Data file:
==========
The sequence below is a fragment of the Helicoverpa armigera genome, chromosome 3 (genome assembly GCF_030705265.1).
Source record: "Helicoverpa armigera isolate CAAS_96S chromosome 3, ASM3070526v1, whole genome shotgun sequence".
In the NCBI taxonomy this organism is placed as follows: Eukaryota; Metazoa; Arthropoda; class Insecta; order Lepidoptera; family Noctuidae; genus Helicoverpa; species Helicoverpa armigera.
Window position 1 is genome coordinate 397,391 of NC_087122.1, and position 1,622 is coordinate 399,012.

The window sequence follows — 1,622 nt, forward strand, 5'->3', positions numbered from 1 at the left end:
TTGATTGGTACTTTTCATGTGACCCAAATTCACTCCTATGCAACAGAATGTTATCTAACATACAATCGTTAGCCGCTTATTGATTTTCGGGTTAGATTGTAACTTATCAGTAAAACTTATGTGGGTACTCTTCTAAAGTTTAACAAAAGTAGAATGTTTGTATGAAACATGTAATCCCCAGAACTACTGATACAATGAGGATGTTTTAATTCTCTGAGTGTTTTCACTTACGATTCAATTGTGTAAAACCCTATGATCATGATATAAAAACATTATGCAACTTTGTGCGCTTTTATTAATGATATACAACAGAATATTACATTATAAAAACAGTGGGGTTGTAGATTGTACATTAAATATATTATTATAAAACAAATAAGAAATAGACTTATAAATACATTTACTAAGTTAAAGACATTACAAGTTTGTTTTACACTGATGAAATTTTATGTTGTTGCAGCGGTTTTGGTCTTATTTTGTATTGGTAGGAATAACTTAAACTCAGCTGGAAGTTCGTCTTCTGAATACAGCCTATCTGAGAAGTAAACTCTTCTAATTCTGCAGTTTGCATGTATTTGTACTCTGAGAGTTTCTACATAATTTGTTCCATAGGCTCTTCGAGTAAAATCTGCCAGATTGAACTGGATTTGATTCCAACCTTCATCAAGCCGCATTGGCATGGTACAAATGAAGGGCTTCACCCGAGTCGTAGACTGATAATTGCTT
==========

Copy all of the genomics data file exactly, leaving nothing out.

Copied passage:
The sequence below is a fragment of the Helicoverpa armigera genome, chromosome 3 (genome assembly GCF_030705265.1).
Source record: "Helicoverpa armigera isolate CAAS_96S chromosome 3, ASM3070526v1, whole genome shotgun sequence".
In the NCBI taxonomy this organism is placed as follows: Eukaryota; Metazoa; Arthropoda; class Insecta; order Lepidoptera; family Noctuidae; genus Helicoverpa; species Helicoverpa armigera.
Window position 1 is genome coordinate 397,391 of NC_087122.1, and position 1,622 is coordinate 399,012.

The window sequence follows — 1,622 nt, forward strand, 5'->3', positions numbered from 1 at the left end:
TTGATTGGTACTTTTCATGTGACCCAAATTCACTCCTATGCAACAGAATGTTATCTAACATACAATCGTTAGCCGCTTATTGATTTTCGGGTTAGATTGTAACTTATCAGTAAAACTTATGTGGGTACTCTTCTAAAGTTTAACAAAAGTAGAATGTTTGTATGAAACATGTAATCCCCAGAACTACTGATACAATGAGGATGTTTTAATTCTCTGAGTGTTTTCACTTACGATTCAATTGTGTAAAACCCTATGATCATGATATAAAAACATTATGCAACTTTGTGCGCTTTTATTAATGATATACAACAGAATATTACATTATAAAAACAGTGGGGTTGTAGATTGTACATTAAATATATTATTATAAAACAAATAAGAAATAGACTTATAAATACATTTACTAAGTTAAAGACATTACAAGTTTGTTTTACACTGATGAAATTTTATGTTGTTGCAGCGGTTTTGGTCTTATTTTGTATTGGTAGGAATAACTTAAACTCAGCTGGAAGTTCGTCTTCTGAATACAGCCTATCTGAGAAGTAAACTCTTCTAATTCTGCAGTTTGCATGTATTTGTACTCTGAGAGTTTCTACATAATTTGTTCCATAGGCTCTTCGAGTAAAATCTGCCAGATTGAACTGGATTTGATTCCAACCTTCATCAAGCCGCATTGGCATGGTACAAATGAAGGGCTTCACCCGAGTCGTAGACTGATAATTGCTT